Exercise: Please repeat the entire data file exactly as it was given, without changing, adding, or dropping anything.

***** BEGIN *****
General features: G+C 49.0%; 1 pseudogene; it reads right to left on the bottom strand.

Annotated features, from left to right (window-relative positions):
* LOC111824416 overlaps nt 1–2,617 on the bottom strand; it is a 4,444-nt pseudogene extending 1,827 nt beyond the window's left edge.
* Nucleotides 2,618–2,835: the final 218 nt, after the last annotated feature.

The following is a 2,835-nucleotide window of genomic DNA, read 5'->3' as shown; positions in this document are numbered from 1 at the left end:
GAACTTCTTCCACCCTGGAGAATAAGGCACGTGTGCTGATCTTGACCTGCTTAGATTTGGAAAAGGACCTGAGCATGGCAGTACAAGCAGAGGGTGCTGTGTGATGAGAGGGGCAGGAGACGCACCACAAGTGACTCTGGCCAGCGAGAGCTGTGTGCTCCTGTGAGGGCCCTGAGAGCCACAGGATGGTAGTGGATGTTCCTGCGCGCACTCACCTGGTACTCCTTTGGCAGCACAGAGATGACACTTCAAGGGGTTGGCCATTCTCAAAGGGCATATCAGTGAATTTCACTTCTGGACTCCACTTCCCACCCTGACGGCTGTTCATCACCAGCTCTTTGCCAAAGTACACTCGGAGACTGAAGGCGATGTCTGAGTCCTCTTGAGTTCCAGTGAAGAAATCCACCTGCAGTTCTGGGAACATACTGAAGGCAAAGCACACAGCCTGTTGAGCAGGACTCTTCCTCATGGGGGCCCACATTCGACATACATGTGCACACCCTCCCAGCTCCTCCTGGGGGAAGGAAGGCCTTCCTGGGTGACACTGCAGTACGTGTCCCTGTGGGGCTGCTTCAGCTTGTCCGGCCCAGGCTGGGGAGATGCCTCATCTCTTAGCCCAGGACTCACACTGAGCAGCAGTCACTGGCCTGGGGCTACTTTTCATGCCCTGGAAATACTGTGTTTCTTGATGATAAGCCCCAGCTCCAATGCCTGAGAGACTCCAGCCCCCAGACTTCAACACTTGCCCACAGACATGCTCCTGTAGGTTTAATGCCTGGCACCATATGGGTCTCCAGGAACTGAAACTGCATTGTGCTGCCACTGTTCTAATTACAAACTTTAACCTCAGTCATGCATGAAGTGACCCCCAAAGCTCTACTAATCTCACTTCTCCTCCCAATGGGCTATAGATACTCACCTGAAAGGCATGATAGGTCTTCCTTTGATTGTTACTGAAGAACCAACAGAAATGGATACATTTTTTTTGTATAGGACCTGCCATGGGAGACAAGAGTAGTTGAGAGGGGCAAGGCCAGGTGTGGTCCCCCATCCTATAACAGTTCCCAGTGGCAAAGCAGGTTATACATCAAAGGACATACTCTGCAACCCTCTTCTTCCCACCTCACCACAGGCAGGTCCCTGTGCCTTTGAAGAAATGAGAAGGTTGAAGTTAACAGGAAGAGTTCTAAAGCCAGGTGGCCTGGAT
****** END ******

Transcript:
General features: G+C 49.0%; 1 pseudogene; it reads right to left on the bottom strand.

Annotated features, from left to right (window-relative positions):
* LOC111824416 overlaps nt 1–2,617 on the bottom strand; it is a 4,444-nt pseudogene extending 1,827 nt beyond the window's left edge.
* Nucleotides 2,618–2,835: the final 218 nt, after the last annotated feature.

The following is a 2,835-nucleotide window of genomic DNA, read 5'->3' as shown; positions in this document are numbered from 1 at the left end:
GAACTTCTTCCACCCTGGAGAATAAGGCACGTGTGCTGATCTTGACCTGCTTAGATTTGGAAAAGGACCTGAGCATGGCAGTACAAGCAGAGGGTGCTGTGTGATGAGAGGGGCAGGAGACGCACCACAAGTGACTCTGGCCAGCGAGAGCTGTGTGCTCCTGTGAGGGCCCTGAGAGCCACAGGATGGTAGTGGATGTTCCTGCGCGCACTCACCTGGTACTCCTTTGGCAGCACAGAGATGACACTTCAAGGGGTTGGCCATTCTCAAAGGGCATATCAGTGAATTTCACTTCTGGACTCCACTTCCCACCCTGACGGCTGTTCATCACCAGCTCTTTGCCAAAGTACACTCGGAGACTGAAGGCGATGTCTGAGTCCTCTTGAGTTCCAGTGAAGAAATCCACCTGCAGTTCTGGGAACATACTGAAGGCAAAGCACACAGCCTGTTGAGCAGGACTCTTCCTCATGGGGGCCCACATTCGACATACATGTGCACACCCTCCCAGCTCCTCCTGGGGGAAGGAAGGCCTTCCTGGGTGACACTGCAGTACGTGTCCCTGTGGGGCTGCTTCAGCTTGTCCGGCCCAGGCTGGGGAGATGCCTCATCTCTTAGCCCAGGACTCACACTGAGCAGCAGTCACTGGCCTGGGGCTACTTTTCATGCCCTGGAAATACTGTGTTTCTTGATGATAAGCCCCAGCTCCAATGCCTGAGAGACTCCAGCCCCCAGACTTCAACACTTGCCCACAGACATGCTCCTGTAGGTTTAATGCCTGGCACCATATGGGTCTCCAGGAACTGAAACTGCATTGTGCTGCCACTGTTCTAATTACAAACTTTAACCTCAGTCATGCATGAAGTGACCCCCAAAGCTCTACTAATCTCACTTCTCCTCCCAATGGGCTATAGATACTCACCTGAAAGGCATGATAGGTCTTCCTTTGATTGTTACTGAAGAACCAACAGAAATGGATACATTTTTTTTGTATAGGACCTGCCATGGGAGACAAGAGTAGTTGAGAGGGGCAAGGCCAGGTGTGGTCCCCCATCCTATAACAGTTCCCAGTGGCAAAGCAGGTTATACATCAAAGGACATACTCTGCAACCCTCTTCTTCCCACCTCACCACAGGCAGGTCCCTGTGCCTTTGAAGAAATGAGAAGGTTGAAGTTAACAGGAAGAGTTCTAAAGCCAGGTGGCCTGGAT